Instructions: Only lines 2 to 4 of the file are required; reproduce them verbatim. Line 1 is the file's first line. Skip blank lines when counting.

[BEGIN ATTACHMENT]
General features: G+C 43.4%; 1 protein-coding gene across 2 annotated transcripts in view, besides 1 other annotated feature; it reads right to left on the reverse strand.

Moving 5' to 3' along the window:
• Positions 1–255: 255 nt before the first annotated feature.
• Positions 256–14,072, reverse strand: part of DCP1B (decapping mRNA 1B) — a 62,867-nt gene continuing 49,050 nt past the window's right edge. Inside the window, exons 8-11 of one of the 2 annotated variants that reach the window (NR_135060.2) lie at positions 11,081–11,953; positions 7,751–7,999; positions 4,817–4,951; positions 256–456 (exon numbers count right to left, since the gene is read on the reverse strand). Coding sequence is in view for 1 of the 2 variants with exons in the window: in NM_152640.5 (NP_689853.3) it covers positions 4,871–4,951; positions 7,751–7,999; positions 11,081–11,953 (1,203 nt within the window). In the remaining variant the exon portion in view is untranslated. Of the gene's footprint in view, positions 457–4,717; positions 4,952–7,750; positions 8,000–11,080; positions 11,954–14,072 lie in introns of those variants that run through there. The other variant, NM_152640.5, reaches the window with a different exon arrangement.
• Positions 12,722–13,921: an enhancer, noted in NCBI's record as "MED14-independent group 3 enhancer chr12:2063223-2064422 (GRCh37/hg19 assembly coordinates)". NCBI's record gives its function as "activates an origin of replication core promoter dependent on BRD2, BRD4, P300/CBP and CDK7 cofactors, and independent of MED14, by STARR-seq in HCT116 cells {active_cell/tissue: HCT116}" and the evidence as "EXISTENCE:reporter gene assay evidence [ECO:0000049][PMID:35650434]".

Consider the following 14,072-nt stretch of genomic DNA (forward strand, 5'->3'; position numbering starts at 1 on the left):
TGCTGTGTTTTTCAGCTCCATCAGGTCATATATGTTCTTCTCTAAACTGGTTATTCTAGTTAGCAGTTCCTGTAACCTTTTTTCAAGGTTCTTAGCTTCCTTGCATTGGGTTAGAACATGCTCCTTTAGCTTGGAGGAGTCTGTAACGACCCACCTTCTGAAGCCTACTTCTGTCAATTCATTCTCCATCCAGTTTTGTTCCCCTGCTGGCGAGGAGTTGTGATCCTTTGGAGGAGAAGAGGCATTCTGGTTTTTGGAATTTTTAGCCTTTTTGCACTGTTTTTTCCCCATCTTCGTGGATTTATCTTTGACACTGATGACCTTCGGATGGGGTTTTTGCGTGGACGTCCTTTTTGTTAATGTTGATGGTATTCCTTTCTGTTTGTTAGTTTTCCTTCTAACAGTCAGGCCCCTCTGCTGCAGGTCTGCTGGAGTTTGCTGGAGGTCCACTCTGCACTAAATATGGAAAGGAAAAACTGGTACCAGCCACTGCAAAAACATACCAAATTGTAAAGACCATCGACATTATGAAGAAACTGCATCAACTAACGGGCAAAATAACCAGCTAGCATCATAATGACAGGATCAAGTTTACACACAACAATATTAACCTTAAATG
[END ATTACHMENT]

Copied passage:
Moving 5' to 3' along the window:
• Positions 1–255: 255 nt before the first annotated feature.
• Positions 256–14,072, reverse strand: part of DCP1B (decapping mRNA 1B) — a 62,867-nt gene continuing 49,050 nt past the window's right edge. Inside the window, exons 8-11 of one of the 2 annotated variants that reach the window (NR_135060.2) lie at positions 11,081–11,953; positions 7,751–7,999; positions 4,817–4,951; positions 256–456 (exon numbers count right to left, since the gene is read on the reverse strand). Coding sequence is in view for 1 of the 2 variants with exons in the window: in NM_152640.5 (NP_689853.3) it covers positions 4,871–4,951; positions 7,751–7,999; positions 11,081–11,953 (1,203 nt within the window). In the remaining variant the exon portion in view is untranslated. Of the gene's footprint in view, positions 457–4,717; positions 4,952–7,750; positions 8,000–11,080; positions 11,954–14,072 lie in introns of those variants that run through there. The other variant, NM_152640.5, reaches the window with a different exon arrangement.